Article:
leave a comment --Maitland McDonagh
Who'd have thought it? Steven Frears triumphs where Sam Peckinpah failed -- Peckinpah devoted years to Max Evans' elegiac novel of the post-WWII West, but Frears actually got it to the screen. The English director stirred screenwriter Walon Green
(THE WILD BUNCH) and actor James Gammon -- one of Peckinpah's casting picks -- into the trail mix, and the result is an oddly old-fashioned Western under the veneer of motorcars and war heroes. Set in Hi-Lo, NM, the sprawling story boils down to the ever-combustible two dudes and the gal who comes
between them. Best friends Pete Calder (Billy Crudup) and Big Boy Matson (Woody Harrelson) come back from the front determined to forget what they saw of the changing world and immerse themselves in cattle drives and cantinas where their daddies would have felt right at home. Pete buys a small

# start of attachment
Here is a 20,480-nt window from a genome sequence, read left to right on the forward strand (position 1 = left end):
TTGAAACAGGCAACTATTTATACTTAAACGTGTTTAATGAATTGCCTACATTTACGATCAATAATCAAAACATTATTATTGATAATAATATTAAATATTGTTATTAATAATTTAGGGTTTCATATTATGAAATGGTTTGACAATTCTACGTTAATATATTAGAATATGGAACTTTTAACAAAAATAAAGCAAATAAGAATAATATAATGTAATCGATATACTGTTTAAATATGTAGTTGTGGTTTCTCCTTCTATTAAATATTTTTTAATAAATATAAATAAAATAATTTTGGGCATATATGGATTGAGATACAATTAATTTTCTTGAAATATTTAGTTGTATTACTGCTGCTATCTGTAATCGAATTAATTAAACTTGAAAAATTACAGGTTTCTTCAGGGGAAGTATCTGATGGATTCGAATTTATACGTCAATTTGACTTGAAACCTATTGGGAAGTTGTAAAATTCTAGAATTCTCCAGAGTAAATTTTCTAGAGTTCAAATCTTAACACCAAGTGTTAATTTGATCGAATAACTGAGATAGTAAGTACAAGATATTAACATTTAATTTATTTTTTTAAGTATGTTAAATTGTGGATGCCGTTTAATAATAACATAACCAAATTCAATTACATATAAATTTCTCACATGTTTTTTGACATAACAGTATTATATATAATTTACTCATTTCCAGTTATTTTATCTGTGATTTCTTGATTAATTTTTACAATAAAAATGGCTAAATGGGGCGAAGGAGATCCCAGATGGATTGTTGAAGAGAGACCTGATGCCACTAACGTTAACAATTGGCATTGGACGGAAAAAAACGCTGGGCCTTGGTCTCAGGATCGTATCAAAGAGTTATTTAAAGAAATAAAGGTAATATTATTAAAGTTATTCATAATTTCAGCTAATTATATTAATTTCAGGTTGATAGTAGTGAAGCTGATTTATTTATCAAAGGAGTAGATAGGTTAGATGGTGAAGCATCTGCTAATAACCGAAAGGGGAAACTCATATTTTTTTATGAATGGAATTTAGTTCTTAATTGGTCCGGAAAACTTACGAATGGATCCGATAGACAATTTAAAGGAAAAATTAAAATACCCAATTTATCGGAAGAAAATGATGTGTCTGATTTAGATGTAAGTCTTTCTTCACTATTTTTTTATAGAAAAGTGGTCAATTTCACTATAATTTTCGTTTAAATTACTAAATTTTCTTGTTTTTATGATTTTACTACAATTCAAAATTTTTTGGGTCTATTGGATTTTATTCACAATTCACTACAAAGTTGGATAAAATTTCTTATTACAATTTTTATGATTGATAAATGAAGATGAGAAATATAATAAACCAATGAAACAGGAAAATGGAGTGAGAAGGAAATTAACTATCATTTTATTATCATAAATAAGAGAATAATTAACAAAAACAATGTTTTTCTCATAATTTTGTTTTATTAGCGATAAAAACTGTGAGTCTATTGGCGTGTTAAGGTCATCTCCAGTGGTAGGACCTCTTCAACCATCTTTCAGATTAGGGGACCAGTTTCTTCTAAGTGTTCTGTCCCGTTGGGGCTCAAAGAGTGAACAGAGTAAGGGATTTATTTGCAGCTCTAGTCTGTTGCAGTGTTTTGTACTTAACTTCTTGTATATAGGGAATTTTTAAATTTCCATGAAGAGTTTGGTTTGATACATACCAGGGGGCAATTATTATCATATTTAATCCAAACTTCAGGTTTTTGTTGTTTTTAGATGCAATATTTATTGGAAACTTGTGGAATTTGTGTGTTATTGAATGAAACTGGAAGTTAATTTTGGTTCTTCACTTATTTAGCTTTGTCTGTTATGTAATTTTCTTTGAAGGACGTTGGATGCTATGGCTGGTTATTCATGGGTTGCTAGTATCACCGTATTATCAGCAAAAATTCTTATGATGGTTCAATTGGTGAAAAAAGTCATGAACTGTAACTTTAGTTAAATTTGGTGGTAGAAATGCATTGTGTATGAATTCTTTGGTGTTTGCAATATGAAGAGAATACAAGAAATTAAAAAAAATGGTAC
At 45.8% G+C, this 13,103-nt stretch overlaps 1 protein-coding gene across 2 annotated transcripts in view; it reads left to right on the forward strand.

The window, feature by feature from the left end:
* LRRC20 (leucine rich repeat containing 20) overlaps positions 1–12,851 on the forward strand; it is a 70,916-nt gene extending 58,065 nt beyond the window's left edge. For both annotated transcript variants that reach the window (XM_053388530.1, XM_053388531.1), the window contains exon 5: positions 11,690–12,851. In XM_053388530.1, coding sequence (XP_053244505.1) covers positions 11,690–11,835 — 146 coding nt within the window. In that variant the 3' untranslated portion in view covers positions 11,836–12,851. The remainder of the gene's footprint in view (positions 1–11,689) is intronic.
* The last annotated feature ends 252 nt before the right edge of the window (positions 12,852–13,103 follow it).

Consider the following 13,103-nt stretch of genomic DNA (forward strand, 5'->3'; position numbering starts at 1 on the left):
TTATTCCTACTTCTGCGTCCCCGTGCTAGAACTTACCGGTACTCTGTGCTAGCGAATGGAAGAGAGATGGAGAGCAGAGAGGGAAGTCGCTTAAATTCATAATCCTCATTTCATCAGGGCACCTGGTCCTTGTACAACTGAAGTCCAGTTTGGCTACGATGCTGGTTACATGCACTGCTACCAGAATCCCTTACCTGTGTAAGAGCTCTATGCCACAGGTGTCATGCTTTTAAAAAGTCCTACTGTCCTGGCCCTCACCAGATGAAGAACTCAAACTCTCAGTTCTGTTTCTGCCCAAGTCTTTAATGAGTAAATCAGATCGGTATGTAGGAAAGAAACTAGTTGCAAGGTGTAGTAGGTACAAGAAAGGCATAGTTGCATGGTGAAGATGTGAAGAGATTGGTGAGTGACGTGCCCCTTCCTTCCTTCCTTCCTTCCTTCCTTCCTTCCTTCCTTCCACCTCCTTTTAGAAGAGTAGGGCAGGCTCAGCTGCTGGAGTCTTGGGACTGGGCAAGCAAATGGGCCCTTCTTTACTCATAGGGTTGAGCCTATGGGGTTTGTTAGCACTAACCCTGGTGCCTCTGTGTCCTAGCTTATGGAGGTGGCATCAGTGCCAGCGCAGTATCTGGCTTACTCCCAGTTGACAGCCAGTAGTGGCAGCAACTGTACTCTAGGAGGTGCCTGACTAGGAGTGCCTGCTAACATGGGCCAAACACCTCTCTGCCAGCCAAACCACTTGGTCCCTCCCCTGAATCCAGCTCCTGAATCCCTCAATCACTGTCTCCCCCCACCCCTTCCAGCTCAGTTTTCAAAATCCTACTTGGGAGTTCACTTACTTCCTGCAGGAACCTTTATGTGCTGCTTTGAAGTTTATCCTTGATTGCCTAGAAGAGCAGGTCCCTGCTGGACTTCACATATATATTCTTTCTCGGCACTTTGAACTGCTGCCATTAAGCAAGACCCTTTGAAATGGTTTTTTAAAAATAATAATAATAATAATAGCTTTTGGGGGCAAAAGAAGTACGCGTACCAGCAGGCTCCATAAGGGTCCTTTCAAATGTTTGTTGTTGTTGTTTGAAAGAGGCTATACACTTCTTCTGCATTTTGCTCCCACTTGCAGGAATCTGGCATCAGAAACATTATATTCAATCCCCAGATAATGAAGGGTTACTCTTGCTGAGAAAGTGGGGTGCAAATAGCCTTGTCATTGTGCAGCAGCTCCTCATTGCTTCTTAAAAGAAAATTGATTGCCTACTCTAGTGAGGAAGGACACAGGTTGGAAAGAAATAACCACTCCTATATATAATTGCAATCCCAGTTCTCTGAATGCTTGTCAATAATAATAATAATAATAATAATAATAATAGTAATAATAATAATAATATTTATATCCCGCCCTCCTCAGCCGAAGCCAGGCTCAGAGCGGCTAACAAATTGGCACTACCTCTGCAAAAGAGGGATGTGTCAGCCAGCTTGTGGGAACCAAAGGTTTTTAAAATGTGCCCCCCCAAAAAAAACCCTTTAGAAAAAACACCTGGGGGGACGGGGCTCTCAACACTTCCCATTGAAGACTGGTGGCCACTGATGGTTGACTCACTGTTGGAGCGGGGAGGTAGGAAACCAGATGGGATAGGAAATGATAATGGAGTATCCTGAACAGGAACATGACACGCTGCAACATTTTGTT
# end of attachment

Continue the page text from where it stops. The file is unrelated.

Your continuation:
spread and Big Boy hooks him up with a partner, an old-fashioned cattleman (Gammon) determined to hold out against the soulless, corporate-style ranching that's stampeding over the horizon. But the future's already taken root in the person of smooth-talking bottom-liner Jim Ed Love (Sam Elliott),
who stayed at home making a fortune while better men were at war. The whiff of perfume in all the pungent male bonding is Mona Birk (Patricia Arquette), a cunning little vixen mired in a marriage of convenience to Jim Ed's sullen foreman (John Diehl). Pete loves Mona, Mona loves Big Boy, and no
good can come of it all. Rambling and stunningly photographed, Frears' take on the classic Western conventions is surprisingly conventional: A touch of Leone imagery and WWII malaise notwithstanding, we're in a man's world driven by pig-headed pride and macho one-upmanship, where horses invariably
prove more loyal and less trouble than fillies in high heels. Is that all there is?